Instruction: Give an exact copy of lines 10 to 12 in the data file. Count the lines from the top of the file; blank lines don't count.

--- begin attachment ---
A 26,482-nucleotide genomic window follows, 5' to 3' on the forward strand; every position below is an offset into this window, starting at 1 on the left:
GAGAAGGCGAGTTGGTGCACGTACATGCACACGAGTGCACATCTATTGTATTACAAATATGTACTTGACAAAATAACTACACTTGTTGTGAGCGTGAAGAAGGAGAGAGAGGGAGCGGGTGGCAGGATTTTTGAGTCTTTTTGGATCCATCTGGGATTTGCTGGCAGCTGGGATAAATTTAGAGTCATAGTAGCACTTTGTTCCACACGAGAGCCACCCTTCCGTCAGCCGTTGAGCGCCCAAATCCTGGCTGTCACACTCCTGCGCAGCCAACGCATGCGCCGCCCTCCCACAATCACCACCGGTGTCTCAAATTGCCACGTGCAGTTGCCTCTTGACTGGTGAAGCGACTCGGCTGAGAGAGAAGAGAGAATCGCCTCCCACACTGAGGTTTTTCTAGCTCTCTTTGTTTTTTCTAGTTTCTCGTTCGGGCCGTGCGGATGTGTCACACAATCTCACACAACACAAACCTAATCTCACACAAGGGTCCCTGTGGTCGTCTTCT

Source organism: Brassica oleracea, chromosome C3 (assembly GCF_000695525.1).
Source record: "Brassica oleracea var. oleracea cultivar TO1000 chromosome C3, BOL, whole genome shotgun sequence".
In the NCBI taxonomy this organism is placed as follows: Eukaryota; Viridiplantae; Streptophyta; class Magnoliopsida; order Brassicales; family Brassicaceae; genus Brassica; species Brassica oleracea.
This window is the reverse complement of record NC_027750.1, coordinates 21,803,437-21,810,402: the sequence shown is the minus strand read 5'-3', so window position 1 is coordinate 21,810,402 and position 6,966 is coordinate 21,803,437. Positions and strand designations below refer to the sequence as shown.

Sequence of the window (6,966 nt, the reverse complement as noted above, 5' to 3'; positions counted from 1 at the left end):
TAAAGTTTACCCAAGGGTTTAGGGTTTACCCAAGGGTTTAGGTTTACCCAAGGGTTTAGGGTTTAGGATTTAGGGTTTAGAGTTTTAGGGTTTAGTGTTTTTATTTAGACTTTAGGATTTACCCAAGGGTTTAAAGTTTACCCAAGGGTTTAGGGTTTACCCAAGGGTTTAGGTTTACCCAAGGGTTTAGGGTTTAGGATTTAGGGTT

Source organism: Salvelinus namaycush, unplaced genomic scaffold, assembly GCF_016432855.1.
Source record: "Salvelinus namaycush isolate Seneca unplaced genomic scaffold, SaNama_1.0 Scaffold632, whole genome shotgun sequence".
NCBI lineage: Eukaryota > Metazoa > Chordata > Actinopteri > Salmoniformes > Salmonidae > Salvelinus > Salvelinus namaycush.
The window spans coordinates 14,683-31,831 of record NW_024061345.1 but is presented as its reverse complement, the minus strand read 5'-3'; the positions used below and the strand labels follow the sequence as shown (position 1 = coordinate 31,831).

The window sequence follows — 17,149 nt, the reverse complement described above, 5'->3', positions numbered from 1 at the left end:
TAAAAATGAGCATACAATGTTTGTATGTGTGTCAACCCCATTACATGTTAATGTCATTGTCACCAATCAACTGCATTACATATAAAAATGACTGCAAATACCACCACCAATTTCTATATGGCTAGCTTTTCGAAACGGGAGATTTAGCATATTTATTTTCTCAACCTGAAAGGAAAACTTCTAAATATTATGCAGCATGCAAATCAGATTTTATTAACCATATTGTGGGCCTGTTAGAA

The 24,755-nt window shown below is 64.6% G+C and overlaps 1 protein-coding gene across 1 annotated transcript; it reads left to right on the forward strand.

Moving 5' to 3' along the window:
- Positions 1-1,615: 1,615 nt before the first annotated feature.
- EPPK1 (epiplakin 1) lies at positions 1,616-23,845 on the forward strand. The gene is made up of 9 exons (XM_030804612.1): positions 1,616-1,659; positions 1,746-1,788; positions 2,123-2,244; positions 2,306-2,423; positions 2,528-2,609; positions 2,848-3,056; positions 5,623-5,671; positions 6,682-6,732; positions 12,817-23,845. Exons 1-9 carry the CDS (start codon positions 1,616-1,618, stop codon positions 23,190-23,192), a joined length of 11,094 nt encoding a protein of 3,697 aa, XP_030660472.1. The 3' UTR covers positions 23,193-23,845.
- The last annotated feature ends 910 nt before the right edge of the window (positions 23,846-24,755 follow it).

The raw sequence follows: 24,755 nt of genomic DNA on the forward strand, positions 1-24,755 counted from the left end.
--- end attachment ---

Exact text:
Source record: "Salvelinus namaycush isolate Seneca unplaced genomic scaffold, SaNama_1.0 Scaffold632, whole genome shotgun sequence".
NCBI lineage: Eukaryota > Metazoa > Chordata > Actinopteri > Salmoniformes > Salmonidae > Salvelinus > Salvelinus namaycush.
The window spans coordinates 14,683-31,831 of record NW_024061345.1 but is presented as its reverse complement, the minus strand read 5'-3'; the positions used below and the strand labels follow the sequence as shown (position 1 = coordinate 31,831).